Regional News Briefs: Groups sues to stop wolf hunts in Upper MidwestRegional News
-- Two national groups -- The Fund for Animals and the Humane Society of the United States -- says they'll ask a federal judge in Washington to put the grey wolf back on the endangered species list and stop this fall's hunts in Minnesota and Wisconsin.
WASHINGTON D.C. -- Two national groups -- The Fund for Animals and the Humane Society of the United States -- says they'll ask a federal judge in Washington to put the grey wolf back on the endangered species list and stop this fall's hunts in Minnesota and Wisconsin.
The Badger State 's wolf hunt is already underway and Minnesota 's begins November 3rd, but U.S. Humane Society Minnesota spokesman Howard Goldman says because those hunts continue into next year, they could be stopped if a court grants an injunction.
The Minnesota DNR says it thoroughly studied Minnesota's wolf population and a hunt poses no threat. Wisconsin’s wolf hunt will keep going. The season began yesterday, and the DNR’s Kurt Thiede said it will continue as required by state law. In a statement after the notice was filed, Governor Scott Walker called the start of the wolf hunt a “landmark day.” He made no mention of the possible lawsuit. But Walker defended the hunt, saying Wisconsin’s wolf population had reached a point in which quote, “this public harvest is necessary to maintain a safe balance.” The governor’s office said over 600 hunting permits had been issued by yesterday morning. 1,160 hunters won a lottery to take 116 wolves between now and next February.
Two previous lawsuits prevented Upper Midwest wolves from being taken off the federal endangered species’ list. The delisting occurred in January, and Wisconsin lawmakers almost immediately worked to create the hunting season. U.S. Humane Society president Wayne Pacelle called Wisconsin’s hunt “reckless,” and he said Minnesota broke a promise to wait five years before its hunt. Minnesota’s DNR said it thoroughly studied the issue, and decided a hunt would not be detrimental to its wolf population.
A one-million-dollar bond has been set for a Minnesota man accused of killing a Wausau area woman, after he allegedly stole two weapons from a gun dealer and a pickup truck. 21-year-old Richi Vue of Saint Paul made his first court appearance in Marathon County yesterday on charges of homicide, theft, vehicle theft, fleeing an officer, and possessing guns as a convicted felon. Authorities said Vue shot his girlfriend, 20-year-old Lee Xiong, to death last Saturday night at her apartment in Weston. That was after they argued about a drug deal which went sour. Officials said Vue, Xiong, and a 14-year-old unrelated witness smoked meth-amphetamines for several hours before the shooting. Sheriff’s officers from Marathon and Clark counties tracked down the suspect after he allegedly tried to elude them in a wooded area near Abbotsford, about 40 miles west of the murder scene. Vue was arrested early Sunday after a brief chase. Prosecutors said he was driving a truck stolen September 11th from a Wausau area dealership – and officers recovered a .357 Magnum and a .40-caliber handgun that were stolen recently from a gun shop in Lincoln County. Vue is due back in court October 25th, when a judge will decide if there’s enough evidence to order a trial.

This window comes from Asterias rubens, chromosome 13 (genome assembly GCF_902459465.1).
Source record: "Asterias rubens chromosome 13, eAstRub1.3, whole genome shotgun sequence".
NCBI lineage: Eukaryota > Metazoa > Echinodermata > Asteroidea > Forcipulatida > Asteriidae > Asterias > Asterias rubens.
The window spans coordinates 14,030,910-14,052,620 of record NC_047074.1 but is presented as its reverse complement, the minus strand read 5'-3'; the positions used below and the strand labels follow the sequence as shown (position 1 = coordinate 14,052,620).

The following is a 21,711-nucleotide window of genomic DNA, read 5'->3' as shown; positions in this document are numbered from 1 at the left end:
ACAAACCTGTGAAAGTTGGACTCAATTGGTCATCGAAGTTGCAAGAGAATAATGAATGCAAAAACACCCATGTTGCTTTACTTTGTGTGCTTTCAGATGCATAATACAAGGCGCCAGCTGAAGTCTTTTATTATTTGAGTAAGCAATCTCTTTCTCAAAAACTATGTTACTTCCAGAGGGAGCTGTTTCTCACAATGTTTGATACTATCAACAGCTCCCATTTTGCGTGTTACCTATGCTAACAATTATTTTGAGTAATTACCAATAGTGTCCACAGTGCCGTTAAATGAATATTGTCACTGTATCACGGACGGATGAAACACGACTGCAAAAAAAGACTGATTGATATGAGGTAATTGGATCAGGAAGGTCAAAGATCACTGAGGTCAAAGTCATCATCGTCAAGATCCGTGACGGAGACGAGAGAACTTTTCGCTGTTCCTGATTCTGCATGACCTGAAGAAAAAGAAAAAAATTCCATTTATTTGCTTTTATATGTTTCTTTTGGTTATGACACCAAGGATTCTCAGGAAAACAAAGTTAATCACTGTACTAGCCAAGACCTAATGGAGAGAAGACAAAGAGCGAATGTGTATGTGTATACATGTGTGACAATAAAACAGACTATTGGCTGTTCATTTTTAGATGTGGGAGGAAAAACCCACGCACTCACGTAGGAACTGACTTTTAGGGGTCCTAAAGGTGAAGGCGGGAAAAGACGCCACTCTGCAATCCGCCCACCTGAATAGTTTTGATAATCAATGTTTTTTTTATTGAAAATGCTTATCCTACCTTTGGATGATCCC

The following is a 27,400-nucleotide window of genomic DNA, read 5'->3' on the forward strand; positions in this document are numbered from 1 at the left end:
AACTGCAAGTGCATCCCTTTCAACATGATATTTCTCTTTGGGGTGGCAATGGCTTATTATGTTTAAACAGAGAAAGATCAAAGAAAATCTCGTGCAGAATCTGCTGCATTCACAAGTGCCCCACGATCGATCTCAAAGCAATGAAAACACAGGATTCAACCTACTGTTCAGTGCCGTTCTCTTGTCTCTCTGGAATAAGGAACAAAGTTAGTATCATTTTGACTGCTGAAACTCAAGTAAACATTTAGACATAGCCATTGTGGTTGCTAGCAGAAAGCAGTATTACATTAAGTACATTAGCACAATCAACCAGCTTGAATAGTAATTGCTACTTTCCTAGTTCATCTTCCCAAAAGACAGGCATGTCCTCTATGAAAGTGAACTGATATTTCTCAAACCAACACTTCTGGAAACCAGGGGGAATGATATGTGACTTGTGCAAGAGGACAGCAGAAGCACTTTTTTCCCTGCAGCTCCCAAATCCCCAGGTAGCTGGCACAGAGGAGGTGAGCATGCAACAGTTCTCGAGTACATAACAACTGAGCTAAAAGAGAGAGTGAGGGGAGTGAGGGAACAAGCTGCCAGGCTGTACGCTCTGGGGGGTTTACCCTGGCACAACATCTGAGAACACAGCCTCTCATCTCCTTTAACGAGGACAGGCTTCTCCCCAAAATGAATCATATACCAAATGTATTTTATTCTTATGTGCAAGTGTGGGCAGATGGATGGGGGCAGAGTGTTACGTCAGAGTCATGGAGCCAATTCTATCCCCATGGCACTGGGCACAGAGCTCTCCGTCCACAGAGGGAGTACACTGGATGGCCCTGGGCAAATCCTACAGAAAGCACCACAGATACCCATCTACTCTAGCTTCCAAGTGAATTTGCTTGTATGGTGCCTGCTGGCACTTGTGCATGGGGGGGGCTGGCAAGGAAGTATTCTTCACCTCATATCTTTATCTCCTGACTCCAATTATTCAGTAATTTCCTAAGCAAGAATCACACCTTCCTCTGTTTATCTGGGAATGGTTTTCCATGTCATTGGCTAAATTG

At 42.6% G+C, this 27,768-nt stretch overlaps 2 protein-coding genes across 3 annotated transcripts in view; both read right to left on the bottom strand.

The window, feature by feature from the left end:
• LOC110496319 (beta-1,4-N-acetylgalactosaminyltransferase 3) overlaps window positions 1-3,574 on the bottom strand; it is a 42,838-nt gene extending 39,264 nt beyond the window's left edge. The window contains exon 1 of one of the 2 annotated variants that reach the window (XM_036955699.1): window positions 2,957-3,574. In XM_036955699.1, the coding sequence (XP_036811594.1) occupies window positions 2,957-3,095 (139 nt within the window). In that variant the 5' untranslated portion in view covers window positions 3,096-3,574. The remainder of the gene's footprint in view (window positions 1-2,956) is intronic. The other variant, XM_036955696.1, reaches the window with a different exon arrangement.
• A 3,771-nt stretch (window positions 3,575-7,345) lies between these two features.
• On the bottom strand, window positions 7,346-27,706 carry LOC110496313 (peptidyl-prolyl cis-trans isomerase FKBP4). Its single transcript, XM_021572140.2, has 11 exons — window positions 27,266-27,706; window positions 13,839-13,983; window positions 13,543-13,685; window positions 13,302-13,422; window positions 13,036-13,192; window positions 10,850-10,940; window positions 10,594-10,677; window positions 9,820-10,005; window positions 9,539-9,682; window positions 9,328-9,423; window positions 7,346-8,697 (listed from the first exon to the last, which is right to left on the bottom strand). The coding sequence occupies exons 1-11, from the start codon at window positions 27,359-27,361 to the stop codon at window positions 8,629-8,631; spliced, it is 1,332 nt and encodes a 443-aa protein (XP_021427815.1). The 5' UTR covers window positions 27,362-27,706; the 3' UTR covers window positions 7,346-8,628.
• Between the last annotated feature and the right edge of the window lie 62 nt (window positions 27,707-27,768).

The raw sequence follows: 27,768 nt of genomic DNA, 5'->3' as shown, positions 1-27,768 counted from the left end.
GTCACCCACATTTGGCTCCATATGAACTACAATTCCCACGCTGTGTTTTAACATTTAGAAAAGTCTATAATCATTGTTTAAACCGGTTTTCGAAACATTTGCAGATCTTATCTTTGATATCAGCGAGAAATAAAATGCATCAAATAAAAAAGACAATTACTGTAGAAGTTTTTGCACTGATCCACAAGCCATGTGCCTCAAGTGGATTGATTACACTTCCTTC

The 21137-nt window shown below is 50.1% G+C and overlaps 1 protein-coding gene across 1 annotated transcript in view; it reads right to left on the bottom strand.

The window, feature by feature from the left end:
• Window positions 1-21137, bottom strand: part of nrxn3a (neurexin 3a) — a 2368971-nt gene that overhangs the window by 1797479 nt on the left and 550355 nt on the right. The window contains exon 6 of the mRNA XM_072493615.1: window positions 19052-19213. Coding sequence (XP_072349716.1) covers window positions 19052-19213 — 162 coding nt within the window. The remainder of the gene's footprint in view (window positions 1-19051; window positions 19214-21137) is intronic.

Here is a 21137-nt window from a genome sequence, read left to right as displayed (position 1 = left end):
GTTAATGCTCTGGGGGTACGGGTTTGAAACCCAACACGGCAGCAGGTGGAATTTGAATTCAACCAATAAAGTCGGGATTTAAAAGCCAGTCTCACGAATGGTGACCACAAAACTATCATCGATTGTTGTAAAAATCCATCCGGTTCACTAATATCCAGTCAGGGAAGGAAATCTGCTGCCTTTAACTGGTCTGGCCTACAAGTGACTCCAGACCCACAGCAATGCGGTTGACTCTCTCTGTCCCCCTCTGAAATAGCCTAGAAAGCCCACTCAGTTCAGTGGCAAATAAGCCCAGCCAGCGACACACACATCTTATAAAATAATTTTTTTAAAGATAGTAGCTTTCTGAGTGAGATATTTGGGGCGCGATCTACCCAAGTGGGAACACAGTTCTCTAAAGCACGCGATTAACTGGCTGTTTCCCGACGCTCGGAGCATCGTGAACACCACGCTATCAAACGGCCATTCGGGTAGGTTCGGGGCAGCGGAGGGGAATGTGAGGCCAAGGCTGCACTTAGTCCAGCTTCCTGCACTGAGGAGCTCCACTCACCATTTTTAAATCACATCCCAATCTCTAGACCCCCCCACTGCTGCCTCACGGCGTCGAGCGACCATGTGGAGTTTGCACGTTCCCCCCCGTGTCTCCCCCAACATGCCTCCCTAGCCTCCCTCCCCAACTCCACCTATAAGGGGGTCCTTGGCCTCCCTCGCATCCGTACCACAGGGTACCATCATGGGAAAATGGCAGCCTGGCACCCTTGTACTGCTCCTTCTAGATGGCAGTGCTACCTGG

Twenty-one U.S. and Canadian institutions are banding together to help restore and protect the Great Lakes. Three universities in neighboring Michigan are among those taking part in the Great Lakes Futures Project, which was announced yesterday. They plan to draft a series of papers explaining factors which have affected the lakes for the last 50 years, plus issues expected in the next 50 years. Invasive species, climate change, chemical pollution, and the economy will all be explored. The project is designed to help government, school, and business leaders answer long-range questions about preserving the Great Lakes – including the management of watersheds. Besides the research, the project will feature numerous public events put on by schools and community groups. The University of Michigan, Michigan State, Wayne State of Detroit, and Buffalo are the U.S. colleges providing funds for the new project. Additional money comes from the Michigan and New York Sea Grant programs, and the Group for Inter-University Research in Limnology and Aquatic Environment.
A new research effort in neighboring Minnesota could help Wisconsin experts better understand aquatic invasive species – including zebra mussels and the Asian carp. University-of-Minnesota carp biologist Peter Sorensen says researchers are trying to develop technology that will more accurately and precisely measure the presence of invasive water species. They’ll also try to create ways to manage them effectively. Sorensen says there are probably invasive species in every body of water in Minnesota – and his group is in the process of hiring experts to focus on zebra mussels and the Asian carp. Both have been harmful in both Minnesota and Wisconsin.